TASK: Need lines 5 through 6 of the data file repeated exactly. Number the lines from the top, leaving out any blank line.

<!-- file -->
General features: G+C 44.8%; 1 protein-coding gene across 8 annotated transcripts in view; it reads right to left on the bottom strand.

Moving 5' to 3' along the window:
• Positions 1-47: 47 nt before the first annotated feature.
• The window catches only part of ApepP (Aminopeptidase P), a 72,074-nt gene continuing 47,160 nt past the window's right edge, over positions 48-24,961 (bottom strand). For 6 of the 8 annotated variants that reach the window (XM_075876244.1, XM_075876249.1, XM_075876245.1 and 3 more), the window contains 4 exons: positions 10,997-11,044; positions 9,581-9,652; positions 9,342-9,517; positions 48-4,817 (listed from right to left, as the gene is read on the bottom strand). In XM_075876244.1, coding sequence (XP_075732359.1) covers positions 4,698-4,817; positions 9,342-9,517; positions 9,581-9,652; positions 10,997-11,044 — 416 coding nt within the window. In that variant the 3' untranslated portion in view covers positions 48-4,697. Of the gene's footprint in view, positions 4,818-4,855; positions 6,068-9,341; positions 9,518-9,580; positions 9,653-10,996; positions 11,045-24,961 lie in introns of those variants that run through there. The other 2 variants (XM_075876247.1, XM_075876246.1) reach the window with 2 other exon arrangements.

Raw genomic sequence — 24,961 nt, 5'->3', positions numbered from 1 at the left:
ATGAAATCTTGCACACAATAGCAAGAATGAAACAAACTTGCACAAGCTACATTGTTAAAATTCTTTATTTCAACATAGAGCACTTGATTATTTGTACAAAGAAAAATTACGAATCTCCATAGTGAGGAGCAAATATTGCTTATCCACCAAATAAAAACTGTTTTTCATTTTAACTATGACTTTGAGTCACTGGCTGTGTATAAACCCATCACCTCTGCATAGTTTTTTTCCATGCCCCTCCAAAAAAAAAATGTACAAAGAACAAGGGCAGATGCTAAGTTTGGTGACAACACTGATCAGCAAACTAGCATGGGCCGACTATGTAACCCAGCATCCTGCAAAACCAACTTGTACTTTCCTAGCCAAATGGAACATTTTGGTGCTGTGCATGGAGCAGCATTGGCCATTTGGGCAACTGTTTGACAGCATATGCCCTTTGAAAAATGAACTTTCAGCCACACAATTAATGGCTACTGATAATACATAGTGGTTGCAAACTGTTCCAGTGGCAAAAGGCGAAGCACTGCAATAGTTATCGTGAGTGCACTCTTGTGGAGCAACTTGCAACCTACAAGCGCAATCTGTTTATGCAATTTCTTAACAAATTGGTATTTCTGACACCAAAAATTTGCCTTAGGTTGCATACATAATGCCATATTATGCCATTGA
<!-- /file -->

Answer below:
Raw genomic sequence — 24,961 nt, 5'->3', positions numbered from 1 at the left:
ATGAAATCTTGCACACAATAGCAAGAATGAAACAAACTTGCACAAGCTACATTGTTAAAATTCTTTATTTCAACATAGAGCACTTGATTATTTGTACAAAGAAAAATTACGAATCTCCATAGTGAGGAGCAAATATTGCTTATCCACCAAATAAAAACTGTTTTTCATTTTAACTATGACTTTGAGTCACTGGCTGTGTATAAACCCATCACCTCTGCATAGTTTTTTTCCATGCCCCTCCAAAAAAAAAATGTACAAAGAACAAGGGCAGATGCTAAGTTTGGTGACAACACTGATCAGCAAACTAGCATGGGCCGACTATGTAACCCAGCATCCTGCAAAACCAACTTGTACTTTCCTAGCCAAATGGAACATTTTGGTGCTGTGCATGGAGCAGCATTGGCCATTTGGGCAACTGTTTGACAGCATATGCCCTTTGAAAAATGAACTTTCAGCCACACAATTAATGGCTACTGATAATACATAGTGGTTGCAAACTGTTCCAGTGGCAAAAGGCGAAGCACTGCAATAGTTATCGTGAGTGCACTCTTGTGGAGCAACTTGCAACCTACAAGCGCAATCTGTTTATGCAATTTCTTAACAAATTGGTATTTCTGACACCAAAAATTTGCCTTAGGTTGCATACATAATGCCATATTATGCCATTGA